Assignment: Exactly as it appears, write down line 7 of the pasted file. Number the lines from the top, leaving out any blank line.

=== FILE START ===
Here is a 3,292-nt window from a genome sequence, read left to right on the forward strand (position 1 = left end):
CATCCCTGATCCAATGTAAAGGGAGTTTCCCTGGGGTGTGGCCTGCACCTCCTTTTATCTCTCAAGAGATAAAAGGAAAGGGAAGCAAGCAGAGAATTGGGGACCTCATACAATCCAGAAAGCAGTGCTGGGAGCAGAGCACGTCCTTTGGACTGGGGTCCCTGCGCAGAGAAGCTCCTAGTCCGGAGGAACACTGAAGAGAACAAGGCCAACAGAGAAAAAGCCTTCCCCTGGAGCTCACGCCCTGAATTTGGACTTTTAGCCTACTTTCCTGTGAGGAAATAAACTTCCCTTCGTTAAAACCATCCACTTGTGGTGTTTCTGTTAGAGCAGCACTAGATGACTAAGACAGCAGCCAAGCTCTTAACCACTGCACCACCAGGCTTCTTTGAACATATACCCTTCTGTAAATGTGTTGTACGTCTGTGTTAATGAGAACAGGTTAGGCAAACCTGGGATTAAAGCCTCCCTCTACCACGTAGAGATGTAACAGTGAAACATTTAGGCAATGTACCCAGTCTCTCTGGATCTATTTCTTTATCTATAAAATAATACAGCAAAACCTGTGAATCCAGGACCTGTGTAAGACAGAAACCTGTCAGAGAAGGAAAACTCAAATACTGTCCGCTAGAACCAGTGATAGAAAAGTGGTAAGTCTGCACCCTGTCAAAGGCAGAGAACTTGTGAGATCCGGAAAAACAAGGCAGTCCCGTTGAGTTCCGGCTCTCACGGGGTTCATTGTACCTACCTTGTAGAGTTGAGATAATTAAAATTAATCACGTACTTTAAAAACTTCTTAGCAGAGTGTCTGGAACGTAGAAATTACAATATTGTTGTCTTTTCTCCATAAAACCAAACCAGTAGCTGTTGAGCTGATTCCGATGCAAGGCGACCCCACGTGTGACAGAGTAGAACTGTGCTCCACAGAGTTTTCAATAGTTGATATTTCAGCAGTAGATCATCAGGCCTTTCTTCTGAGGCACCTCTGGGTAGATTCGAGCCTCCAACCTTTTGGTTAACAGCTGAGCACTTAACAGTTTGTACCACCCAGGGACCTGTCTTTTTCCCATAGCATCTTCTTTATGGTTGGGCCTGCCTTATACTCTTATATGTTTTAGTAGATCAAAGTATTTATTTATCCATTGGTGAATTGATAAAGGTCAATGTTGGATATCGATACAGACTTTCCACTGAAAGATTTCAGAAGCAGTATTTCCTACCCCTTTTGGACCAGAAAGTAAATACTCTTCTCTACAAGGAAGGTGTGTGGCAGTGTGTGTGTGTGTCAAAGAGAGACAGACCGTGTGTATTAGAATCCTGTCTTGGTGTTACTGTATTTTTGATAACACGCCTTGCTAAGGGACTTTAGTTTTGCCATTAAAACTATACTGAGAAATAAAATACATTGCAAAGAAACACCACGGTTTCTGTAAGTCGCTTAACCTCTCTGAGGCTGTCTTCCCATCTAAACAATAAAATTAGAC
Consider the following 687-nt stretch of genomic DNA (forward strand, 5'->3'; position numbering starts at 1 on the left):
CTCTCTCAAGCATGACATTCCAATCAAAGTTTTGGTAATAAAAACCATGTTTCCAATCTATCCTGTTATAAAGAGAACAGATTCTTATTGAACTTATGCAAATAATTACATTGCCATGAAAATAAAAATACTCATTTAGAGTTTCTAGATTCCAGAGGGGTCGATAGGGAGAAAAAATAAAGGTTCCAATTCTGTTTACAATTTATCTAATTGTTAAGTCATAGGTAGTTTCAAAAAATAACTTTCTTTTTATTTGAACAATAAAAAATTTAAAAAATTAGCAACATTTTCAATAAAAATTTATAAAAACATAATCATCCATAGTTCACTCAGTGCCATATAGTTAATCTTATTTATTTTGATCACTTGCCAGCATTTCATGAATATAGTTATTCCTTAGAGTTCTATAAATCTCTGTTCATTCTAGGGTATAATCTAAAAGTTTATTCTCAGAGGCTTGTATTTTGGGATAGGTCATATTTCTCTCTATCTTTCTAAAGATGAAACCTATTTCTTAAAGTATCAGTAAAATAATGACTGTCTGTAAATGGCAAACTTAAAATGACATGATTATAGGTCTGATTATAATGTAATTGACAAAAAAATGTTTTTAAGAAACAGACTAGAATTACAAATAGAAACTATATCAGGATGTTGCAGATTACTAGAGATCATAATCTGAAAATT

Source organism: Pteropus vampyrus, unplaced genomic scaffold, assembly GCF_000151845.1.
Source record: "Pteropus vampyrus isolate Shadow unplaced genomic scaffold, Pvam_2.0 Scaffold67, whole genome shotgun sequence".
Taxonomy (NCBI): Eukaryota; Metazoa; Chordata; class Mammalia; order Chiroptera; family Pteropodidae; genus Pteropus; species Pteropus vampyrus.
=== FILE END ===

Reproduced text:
Taxonomy (NCBI): Eukaryota; Metazoa; Chordata; class Mammalia; order Chiroptera; family Pteropodidae; genus Pteropus; species Pteropus vampyrus.